It is this visual candor and the equally credible performances by the film’s principal actors Miles Teller and Shailene Woodley that result in a tangible, recollective look at youth. It’s a shame that my first exposure to Woodley was the trailer for Divergent, in which we’re expected to believe that this unthreateningly skinny girl could aid an ass-kicking insurgent squad while decked out in false eyelashes and thick slabs of concealer befitting children’s beauty pageants and the aging Southern belles who “jog” Forsyth park in hot pink sweatsuits and teased up-dos. If my familiarity with The Spectacular Now had preceded said trailer, I could have saved myself some initial cynicism, revering Woodley as a thoroughly endearing actress whose conjunction with Teller’s charisma yields palpable on-screen chemistry.
Fortunately for those of us with flighty attention spans, this is not your typical Mandy Moore and Shane West love story. True to its sense of authenticity, Sutter’s newfound feelings for Aimee don’t drastically alter his character, and their relationship is periodically marred by an ongoing reverence for his former girlfriend and the assertive asides he makes to a buddy that he’s “just giving this girl a first boyfriend experience.” Where Aimee’s concerned, it broke my heart to watch her fall victim to the rapid stages of First Serious Boyfriend Syndrome, an ailment that can be very detrimental if the first serious boyfriend is emotionally unavailable, infatuated with a previous girlfriend, and prone to abusive behaviors inherited by no fault of his own, all of which define my first serious relationship to a T and serve as further evidence of this film’s cathartic impact.
Examining The Spectacular Now from a critical perspective, there were a few sensationalistic scenes that took me out of the otherwise pragmatic depiction of adolescence. And don’t worry parents, not all senior girls who become helplessly besotted with the school’s resident Bacchus start taking casual swigs from engraved flasks. I also have to admit that some of the dialogue was a bit trite, but overall these clichés reinforce the fact that the characters are in the awkward throes of high school, a period where mentally engaging conversation is few and far in between. Despite this minor limitation, every moment of teenage discomfort, joviality, and sorrow is illustrated perfectly, reinforcing the fact that high school truly is a lodestone for insecurities, superficial behaviors, and the drive to find your personal definition amidst a throng of amorphous identities. Comparably, my own high school experience was riddled with self-centered ephemera and laughably awkward anecdotes, such as the many times I was seated behind one of my boyfriends in Advanced Algebra II and found myself repulsed by the fact that his hands looked like rubber whenever they lay motionless on the desk before him. Or the way I consistently vacillated between extremely loud, obnoxious tomfoolery and respectfully silent and diligent studiousness. I even used to pour serious effort into keeping my eyes wide open at all times to reap compliments about how attractively large my peepers were, and can clearly remember the day I opened my eyelids to their natural resting position and thought to myself, “Why does this feel strangely comfortable?” Lastly, I would be remiss to exclude the hilarious occasion on which I finally succeeded in ensnaring a crush of many months by taking him on a date in my dad’s wholly unsexy Astro Van.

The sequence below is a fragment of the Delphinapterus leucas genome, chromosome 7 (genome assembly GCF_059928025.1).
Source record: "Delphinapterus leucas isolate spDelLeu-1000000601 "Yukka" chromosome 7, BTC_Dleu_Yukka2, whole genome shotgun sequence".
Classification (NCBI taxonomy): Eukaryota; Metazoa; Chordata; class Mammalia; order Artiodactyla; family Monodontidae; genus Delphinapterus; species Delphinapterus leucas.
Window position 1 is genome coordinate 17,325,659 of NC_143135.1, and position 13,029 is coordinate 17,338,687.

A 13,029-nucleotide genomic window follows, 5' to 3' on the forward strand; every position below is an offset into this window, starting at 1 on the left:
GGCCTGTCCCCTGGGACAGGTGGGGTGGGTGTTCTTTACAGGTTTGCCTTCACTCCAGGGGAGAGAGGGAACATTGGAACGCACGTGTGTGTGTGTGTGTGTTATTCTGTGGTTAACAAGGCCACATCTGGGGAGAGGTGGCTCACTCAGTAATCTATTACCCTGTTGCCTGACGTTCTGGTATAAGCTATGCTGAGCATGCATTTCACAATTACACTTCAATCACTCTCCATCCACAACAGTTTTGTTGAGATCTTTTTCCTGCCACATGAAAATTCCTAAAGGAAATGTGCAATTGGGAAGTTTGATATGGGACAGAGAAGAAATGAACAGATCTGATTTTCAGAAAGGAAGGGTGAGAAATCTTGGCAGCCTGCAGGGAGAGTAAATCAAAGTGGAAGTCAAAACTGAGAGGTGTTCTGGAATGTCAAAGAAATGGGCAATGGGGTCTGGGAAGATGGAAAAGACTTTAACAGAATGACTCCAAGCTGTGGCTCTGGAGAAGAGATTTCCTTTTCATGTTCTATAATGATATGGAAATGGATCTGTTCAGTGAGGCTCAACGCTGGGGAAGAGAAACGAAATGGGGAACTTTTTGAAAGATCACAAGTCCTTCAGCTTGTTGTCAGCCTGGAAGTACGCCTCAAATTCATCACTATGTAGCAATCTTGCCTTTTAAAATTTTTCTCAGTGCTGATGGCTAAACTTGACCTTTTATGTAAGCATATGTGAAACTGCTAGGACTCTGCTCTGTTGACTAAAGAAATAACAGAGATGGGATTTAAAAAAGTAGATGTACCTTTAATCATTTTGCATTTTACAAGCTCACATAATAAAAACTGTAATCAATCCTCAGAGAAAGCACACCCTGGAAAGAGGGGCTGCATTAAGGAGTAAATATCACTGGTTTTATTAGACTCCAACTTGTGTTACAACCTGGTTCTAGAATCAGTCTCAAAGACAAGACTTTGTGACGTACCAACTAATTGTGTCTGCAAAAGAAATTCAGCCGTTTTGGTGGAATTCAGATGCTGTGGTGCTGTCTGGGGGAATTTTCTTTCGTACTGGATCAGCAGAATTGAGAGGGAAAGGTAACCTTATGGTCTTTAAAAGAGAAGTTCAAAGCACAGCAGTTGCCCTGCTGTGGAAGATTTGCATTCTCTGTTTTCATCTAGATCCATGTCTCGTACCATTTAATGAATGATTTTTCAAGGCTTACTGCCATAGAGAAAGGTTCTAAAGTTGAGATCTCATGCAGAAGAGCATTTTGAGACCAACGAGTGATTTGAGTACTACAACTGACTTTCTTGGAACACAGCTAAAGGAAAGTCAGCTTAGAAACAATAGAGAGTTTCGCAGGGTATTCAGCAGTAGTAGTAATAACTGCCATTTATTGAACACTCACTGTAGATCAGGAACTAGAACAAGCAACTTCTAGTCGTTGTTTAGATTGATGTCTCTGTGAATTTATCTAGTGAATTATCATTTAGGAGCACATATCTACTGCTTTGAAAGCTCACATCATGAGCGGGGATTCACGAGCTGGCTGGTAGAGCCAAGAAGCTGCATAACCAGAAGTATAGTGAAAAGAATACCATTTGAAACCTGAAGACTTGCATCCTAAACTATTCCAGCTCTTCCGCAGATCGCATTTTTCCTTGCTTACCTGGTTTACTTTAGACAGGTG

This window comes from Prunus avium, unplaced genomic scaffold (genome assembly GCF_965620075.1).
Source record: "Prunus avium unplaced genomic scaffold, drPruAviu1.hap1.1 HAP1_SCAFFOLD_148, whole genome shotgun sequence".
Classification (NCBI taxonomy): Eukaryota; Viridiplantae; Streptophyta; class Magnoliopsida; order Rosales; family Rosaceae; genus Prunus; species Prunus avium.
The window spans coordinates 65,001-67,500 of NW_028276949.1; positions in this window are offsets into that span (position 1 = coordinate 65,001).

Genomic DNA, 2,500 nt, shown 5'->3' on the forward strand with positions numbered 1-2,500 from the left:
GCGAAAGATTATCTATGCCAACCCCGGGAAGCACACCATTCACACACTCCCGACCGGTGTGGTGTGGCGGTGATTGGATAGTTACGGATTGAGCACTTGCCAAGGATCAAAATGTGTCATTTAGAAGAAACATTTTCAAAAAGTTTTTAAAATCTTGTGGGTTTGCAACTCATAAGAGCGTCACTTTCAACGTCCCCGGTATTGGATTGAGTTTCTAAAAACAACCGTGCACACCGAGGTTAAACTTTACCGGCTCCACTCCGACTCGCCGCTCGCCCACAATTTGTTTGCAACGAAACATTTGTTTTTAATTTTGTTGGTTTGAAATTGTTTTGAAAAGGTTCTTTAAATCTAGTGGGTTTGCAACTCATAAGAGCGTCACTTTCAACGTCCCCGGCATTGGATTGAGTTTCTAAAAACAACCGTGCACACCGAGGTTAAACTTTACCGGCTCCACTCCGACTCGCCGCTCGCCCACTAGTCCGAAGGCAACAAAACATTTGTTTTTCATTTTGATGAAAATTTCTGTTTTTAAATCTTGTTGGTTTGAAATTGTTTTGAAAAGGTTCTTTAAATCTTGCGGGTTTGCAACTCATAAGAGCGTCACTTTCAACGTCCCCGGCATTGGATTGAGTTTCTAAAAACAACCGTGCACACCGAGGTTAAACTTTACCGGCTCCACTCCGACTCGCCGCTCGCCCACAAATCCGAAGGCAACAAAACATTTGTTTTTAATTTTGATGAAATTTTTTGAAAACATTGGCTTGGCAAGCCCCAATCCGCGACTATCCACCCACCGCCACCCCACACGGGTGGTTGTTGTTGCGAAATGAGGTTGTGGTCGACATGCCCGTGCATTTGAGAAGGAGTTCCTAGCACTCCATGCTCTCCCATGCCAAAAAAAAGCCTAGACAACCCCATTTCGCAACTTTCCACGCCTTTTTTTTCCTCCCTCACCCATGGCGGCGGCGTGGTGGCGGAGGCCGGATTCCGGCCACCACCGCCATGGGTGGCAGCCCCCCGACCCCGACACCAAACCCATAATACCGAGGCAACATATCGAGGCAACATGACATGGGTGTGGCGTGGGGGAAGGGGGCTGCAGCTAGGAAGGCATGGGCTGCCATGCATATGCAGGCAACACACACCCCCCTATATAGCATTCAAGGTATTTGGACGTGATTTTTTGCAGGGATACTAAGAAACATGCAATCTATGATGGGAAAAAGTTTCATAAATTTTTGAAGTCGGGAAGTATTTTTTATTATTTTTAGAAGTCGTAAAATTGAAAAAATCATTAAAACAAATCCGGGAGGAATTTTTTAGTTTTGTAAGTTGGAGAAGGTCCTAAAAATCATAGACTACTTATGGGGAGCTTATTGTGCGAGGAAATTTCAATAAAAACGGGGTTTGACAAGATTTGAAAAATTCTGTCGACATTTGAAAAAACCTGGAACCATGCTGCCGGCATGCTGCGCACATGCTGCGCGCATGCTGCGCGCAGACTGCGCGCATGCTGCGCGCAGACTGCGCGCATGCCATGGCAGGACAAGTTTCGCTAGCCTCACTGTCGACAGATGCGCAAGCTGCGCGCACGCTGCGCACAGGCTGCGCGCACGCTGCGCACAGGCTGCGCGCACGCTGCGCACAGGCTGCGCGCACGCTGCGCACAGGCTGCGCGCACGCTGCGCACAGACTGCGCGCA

The fact that The Spectacular Now transported me back to the emotions of youth and evoked so many parallel memories speaks to its powerful effectiveness. In striving for an organic ambience, this film melds the universally visceral experience of growing up and harboring raw feelings for others with a very personal story about the perceived absence of love. Not only does the visible heat of the Georgia landscape appeal to my personal ideologue of living in Savannah, but the many dimensions the filmmakers have imbued in their characters allow you to identify with, or become engrossed in, or harbor sympathy for the candid nature of human experience. It’s not often that I see myself, my former boyfriends, and my high school cohort reflected so frankly through the frames of a film, but thanks to the detailed attention paid to actuality, The Spectacular Now proved to be quite the sincere and poignant mirror.
This morning, I woke up naturally at 7:30, blindly snagged myself on my boyfriend’s fan, woke the entire apartment complex when it came crashing down, and got to thinking about decades.